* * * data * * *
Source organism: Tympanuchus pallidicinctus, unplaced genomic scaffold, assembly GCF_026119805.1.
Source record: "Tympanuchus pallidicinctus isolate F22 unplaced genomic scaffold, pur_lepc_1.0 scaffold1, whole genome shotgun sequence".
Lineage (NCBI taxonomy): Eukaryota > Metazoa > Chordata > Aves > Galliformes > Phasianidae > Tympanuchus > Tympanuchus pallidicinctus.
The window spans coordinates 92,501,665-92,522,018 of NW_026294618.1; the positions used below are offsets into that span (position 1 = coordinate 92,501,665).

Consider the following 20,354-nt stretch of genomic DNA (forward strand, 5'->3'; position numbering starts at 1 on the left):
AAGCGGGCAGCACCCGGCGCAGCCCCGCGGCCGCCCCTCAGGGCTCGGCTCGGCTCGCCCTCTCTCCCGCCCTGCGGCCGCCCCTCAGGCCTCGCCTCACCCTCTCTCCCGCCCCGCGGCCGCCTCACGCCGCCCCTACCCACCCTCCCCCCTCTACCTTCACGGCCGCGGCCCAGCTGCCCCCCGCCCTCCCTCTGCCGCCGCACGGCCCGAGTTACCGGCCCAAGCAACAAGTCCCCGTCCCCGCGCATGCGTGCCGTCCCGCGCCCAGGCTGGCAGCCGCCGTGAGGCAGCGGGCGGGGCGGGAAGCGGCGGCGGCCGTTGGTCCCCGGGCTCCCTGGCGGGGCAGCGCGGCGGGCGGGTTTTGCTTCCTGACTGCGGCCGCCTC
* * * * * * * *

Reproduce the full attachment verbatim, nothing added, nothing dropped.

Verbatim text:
Source organism: Tympanuchus pallidicinctus, unplaced genomic scaffold, assembly GCF_026119805.1.
Source record: "Tympanuchus pallidicinctus isolate F22 unplaced genomic scaffold, pur_lepc_1.0 scaffold1, whole genome shotgun sequence".
Lineage (NCBI taxonomy): Eukaryota > Metazoa > Chordata > Aves > Galliformes > Phasianidae > Tympanuchus > Tympanuchus pallidicinctus.
The window spans coordinates 92,501,665-92,522,018 of NW_026294618.1; the positions used below are offsets into that span (position 1 = coordinate 92,501,665).

Consider the following 20,354-nt stretch of genomic DNA (forward strand, 5'->3'; position numbering starts at 1 on the left):
AAGCGGGCAGCACCCGGCGCAGCCCCGCGGCCGCCCCTCAGGGCTCGGCTCGGCTCGCCCTCTCTCCCGCCCTGCGGCCGCCCCTCAGGCCTCGCCTCACCCTCTCTCCCGCCCCGCGGCCGCCTCACGCCGCCCCTACCCACCCTCCCCCCTCTACCTTCACGGCCGCGGCCCAGCTGCCCCCCGCCCTCCCTCTGCCGCCGCACGGCCCGAGTTACCGGCCCAAGCAACAAGTCCCCGTCCCCGCGCATGCGTGCCGTCCCGCGCCCAGGCTGGCAGCCGCCGTGAGGCAGCGGGCGGGGCGGGAAGCGGCGGCGGCCGTTGGTCCCCGGGCTCCCTGGCGGGGCAGCGCGGCGGGCGGGTTTTGCTTCCTGACTGCGGCCGCCTC